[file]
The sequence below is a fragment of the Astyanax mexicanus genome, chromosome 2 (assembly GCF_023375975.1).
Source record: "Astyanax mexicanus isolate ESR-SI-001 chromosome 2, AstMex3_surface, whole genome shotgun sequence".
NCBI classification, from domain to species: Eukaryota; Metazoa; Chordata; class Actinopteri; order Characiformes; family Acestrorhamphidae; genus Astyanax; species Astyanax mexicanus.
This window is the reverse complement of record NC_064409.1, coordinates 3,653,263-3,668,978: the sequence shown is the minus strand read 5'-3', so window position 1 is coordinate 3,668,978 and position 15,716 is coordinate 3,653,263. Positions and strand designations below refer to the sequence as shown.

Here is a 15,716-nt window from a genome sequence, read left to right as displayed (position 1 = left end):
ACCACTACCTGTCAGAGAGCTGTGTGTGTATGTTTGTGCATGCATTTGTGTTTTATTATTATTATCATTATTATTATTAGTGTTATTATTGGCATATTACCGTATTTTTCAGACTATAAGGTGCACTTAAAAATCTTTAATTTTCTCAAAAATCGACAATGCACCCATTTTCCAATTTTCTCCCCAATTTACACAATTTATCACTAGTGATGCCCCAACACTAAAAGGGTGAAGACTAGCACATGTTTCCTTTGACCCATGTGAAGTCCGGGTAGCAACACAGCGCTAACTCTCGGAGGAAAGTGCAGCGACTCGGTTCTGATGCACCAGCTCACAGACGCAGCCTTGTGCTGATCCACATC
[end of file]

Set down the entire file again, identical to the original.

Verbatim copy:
The sequence below is a fragment of the Astyanax mexicanus genome, chromosome 2 (assembly GCF_023375975.1).
Source record: "Astyanax mexicanus isolate ESR-SI-001 chromosome 2, AstMex3_surface, whole genome shotgun sequence".
NCBI classification, from domain to species: Eukaryota; Metazoa; Chordata; class Actinopteri; order Characiformes; family Acestrorhamphidae; genus Astyanax; species Astyanax mexicanus.
This window is the reverse complement of record NC_064409.1, coordinates 3,653,263-3,668,978: the sequence shown is the minus strand read 5'-3', so window position 1 is coordinate 3,668,978 and position 15,716 is coordinate 3,653,263. Positions and strand designations below refer to the sequence as shown.

Here is a 15,716-nt window from a genome sequence, read left to right as displayed (position 1 = left end):
ACCACTACCTGTCAGAGAGCTGTGTGTGTATGTTTGTGCATGCATTTGTGTTTTATTATTATTATCATTATTATTATTAGTGTTATTATTGGCATATTACCGTATTTTTCAGACTATAAGGTGCACTTAAAAATCTTTAATTTTCTCAAAAATCGACAATGCACCCATTTTCCAATTTTCTCCCCAATTTACACAATTTATCACTAGTGATGCCCCAACACTAAAAGGGTGAAGACTAGCACATGTTTCCTTTGACCCATGTGAAGTCCGGGTAGCAACACAGCGCTAACTCTCGGAGGAAAGTGCAGCGACTCGGTTCTGATGCACCAGCTCACAGACGCAGCCTTGTGCTGATCCACATC